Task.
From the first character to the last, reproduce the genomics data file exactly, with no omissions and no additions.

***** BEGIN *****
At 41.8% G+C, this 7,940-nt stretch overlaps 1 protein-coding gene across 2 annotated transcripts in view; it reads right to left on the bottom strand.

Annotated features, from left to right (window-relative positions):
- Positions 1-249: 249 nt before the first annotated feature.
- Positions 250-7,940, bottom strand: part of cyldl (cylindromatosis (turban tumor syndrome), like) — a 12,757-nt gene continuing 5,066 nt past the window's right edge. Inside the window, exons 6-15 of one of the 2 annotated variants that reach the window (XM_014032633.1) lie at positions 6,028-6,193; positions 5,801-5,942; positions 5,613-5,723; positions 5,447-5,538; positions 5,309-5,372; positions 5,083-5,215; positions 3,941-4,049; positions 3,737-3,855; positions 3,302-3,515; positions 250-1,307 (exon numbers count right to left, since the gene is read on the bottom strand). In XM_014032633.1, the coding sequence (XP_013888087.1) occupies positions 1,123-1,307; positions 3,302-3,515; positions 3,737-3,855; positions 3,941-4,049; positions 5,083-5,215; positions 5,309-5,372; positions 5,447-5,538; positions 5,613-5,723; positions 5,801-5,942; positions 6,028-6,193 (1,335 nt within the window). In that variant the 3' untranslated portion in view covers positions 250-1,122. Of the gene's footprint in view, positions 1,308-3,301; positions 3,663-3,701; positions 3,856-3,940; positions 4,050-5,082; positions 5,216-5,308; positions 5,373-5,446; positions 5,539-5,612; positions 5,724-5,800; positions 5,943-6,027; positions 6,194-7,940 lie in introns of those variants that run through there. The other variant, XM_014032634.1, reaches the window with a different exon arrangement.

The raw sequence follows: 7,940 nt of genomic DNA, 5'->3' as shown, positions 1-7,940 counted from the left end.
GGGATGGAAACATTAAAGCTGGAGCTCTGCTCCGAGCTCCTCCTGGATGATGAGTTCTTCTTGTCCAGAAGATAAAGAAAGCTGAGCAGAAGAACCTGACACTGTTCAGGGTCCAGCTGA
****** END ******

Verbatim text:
At 41.8% G+C, this 7,940-nt stretch overlaps 1 protein-coding gene across 2 annotated transcripts in view; it reads right to left on the bottom strand.

Annotated features, from left to right (window-relative positions):
- Positions 1-249: 249 nt before the first annotated feature.
- Positions 250-7,940, bottom strand: part of cyldl (cylindromatosis (turban tumor syndrome), like) — a 12,757-nt gene continuing 5,066 nt past the window's right edge. Inside the window, exons 6-15 of one of the 2 annotated variants that reach the window (XM_014032633.1) lie at positions 6,028-6,193; positions 5,801-5,942; positions 5,613-5,723; positions 5,447-5,538; positions 5,309-5,372; positions 5,083-5,215; positions 3,941-4,049; positions 3,737-3,855; positions 3,302-3,515; positions 250-1,307 (exon numbers count right to left, since the gene is read on the bottom strand). In XM_014032633.1, the coding sequence (XP_013888087.1) occupies positions 1,123-1,307; positions 3,302-3,515; positions 3,737-3,855; positions 3,941-4,049; positions 5,083-5,215; positions 5,309-5,372; positions 5,447-5,538; positions 5,613-5,723; positions 5,801-5,942; positions 6,028-6,193 (1,335 nt within the window). In that variant the 3' untranslated portion in view covers positions 250-1,122. Of the gene's footprint in view, positions 1,308-3,301; positions 3,663-3,701; positions 3,856-3,940; positions 4,050-5,082; positions 5,216-5,308; positions 5,373-5,446; positions 5,539-5,612; positions 5,724-5,800; positions 5,943-6,027; positions 6,194-7,940 lie in introns of those variants that run through there. The other variant, XM_014032634.1, reaches the window with a different exon arrangement.

The raw sequence follows: 7,940 nt of genomic DNA, 5'->3' as shown, positions 1-7,940 counted from the left end.
GGGATGGAAACATTAAAGCTGGAGCTCTGCTCCGAGCTCCTCCTGGATGATGAGTTCTTCTTGTCCAGAAGATAAAGAAAGCTGAGCAGAAGAACCTGACACTGTTCAGGGTCCAGCTGA